Barclaycard, Orange, and T-Mobile have set an early summer date to launch their near-field communications payment system, in which people can make purchases by waving a mobile phone near a payment station.
Near-field communications (NFC) systems require a lot of technology to be developed and deployed at the same time. Most obviously to a user, they require payment stations and mobile phones with processors that can communicate wirelessly. Less obviously, a back-end infrastructure is required to link the local payment with the necessary computers for processing it.
NFC chips are a rarity in mobile phones today, but they're an up-and-coming feature. Samsung's Nexus S Android phone has one, for example, and next-generation iPhone and iPad designs are reported to support NFC, too.
Running the new system are Barclaycard, part of the Barclays financial services company, and Everything Everywhere, the combined T-Mobile UK and Orange UK mobile phone service provider jointly owned by Deutsche Telekom and France Telecom.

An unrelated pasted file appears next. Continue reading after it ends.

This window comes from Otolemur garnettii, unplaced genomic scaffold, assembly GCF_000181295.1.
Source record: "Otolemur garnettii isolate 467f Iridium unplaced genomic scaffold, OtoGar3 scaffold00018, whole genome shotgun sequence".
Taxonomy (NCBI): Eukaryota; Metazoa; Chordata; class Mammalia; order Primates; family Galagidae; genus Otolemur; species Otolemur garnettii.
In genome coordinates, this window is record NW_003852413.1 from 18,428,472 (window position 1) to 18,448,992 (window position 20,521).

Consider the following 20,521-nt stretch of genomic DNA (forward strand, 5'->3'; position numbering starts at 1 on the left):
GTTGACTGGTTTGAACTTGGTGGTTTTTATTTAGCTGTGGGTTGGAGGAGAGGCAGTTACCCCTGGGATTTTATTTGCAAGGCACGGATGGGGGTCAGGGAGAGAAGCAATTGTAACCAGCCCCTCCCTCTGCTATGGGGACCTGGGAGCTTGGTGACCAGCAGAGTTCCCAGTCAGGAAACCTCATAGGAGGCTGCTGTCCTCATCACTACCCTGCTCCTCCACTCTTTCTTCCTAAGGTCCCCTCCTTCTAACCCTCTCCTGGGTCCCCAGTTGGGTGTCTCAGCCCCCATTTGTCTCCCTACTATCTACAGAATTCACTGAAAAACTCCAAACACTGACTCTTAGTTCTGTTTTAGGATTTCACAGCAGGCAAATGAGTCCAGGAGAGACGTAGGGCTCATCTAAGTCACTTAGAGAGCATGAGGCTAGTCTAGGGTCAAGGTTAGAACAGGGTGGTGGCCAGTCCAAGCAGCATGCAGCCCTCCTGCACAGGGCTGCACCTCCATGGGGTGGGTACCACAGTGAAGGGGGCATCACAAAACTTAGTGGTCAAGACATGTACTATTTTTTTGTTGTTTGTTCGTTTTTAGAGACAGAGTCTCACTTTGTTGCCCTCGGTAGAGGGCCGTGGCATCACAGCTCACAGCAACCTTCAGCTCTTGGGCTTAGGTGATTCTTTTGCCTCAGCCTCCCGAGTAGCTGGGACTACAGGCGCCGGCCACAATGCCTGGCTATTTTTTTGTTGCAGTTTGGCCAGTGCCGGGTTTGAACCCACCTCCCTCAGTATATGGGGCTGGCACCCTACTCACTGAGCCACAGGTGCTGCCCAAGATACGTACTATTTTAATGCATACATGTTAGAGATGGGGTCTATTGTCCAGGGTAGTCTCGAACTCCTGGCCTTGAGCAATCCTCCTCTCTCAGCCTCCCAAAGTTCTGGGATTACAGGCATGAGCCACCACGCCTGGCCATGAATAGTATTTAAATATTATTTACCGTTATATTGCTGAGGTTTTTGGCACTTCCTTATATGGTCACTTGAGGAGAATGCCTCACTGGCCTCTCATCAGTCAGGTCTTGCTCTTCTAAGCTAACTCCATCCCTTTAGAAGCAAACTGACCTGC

"Orange and Barclaycard customers will be the first to be able to use their mobiles to make payments on the high street wherever contactless payments are accepted," boasted Gerry McQuade, Everything Everywhere's chief development officer, in a statement. "This is part of our wider strategy to redefine what people use their mobiles for, with mobile payments being the start."
Unafraid to set high expectations, he added, "This is the beginning of a revolution in how we pay for things on the high street. It's a cultural shift that is as important as the launch of the personal credit card or ATMs."
Barclaycard said the system will permit use of chip-enabled cards for purchasing as well. Barclaycard and Orange announced the partnership in 2009.
Supplying some of the technology behind the scenes is Gemalto, a company involved in secure technology used in smart cards, passports, and the SIM cards used to identify mobile phones.